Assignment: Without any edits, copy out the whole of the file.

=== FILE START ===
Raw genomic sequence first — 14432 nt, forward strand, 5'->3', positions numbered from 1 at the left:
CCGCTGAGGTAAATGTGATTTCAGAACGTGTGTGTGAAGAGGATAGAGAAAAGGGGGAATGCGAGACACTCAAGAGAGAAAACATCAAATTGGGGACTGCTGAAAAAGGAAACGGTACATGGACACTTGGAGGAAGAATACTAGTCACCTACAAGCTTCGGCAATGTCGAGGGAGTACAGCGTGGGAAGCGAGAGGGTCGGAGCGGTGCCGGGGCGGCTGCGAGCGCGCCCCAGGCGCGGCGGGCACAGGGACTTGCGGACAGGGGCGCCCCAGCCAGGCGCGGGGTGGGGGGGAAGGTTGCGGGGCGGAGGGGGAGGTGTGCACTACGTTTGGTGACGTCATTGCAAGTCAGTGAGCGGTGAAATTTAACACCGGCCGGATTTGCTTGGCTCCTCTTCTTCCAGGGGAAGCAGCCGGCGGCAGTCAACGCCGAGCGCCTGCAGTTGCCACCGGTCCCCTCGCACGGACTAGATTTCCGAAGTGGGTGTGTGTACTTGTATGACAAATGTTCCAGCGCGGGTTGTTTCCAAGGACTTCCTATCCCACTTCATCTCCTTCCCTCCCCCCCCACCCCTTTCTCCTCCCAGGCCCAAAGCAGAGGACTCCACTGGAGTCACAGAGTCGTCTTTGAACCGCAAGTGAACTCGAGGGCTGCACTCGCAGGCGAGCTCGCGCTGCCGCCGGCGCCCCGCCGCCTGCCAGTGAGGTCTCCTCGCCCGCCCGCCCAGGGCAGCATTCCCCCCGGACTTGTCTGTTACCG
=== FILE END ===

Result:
Raw genomic sequence first — 14432 nt, forward strand, 5'->3', positions numbered from 1 at the left:
CCGCTGAGGTAAATGTGATTTCAGAACGTGTGTGTGAAGAGGATAGAGAAAAGGGGGAATGCGAGACACTCAAGAGAGAAAACATCAAATTGGGGACTGCTGAAAAAGGAAACGGTACATGGACACTTGGAGGAAGAATACTAGTCACCTACAAGCTTCGGCAATGTCGAGGGAGTACAGCGTGGGAAGCGAGAGGGTCGGAGCGGTGCCGGGGCGGCTGCGAGCGCGCCCCAGGCGCGGCGGGCACAGGGACTTGCGGACAGGGGCGCCCCAGCCAGGCGCGGGGTGGGGGGGAAGGTTGCGGGGCGGAGGGGGAGGTGTGCACTACGTTTGGTGACGTCATTGCAAGTCAGTGAGCGGTGAAATTTAACACCGGCCGGATTTGCTTGGCTCCTCTTCTTCCAGGGGAAGCAGCCGGCGGCAGTCAACGCCGAGCGCCTGCAGTTGCCACCGGTCCCCTCGCACGGACTAGATTTCCGAAGTGGGTGTGTGTACTTGTATGACAAATGTTCCAGCGCGGGTTGTTTCCAAGGACTTCCTATCCCACTTCATCTCCTTCCCTCCCCCCCCACCCCTTTCTCCTCCCAGGCCCAAAGCAGAGGACTCCACTGGAGTCACAGAGTCGTCTTTGAACCGCAAGTGAACTCGAGGGCTGCACTCGCAGGCGAGCTCGCGCTGCCGCCGGCGCCCCGCCGCCTGCCAGTGAGGTCTCCTCGCCCGCCCGCCCAGGGCAGCATTCCCCCCGGACTTGTCTGTTACCG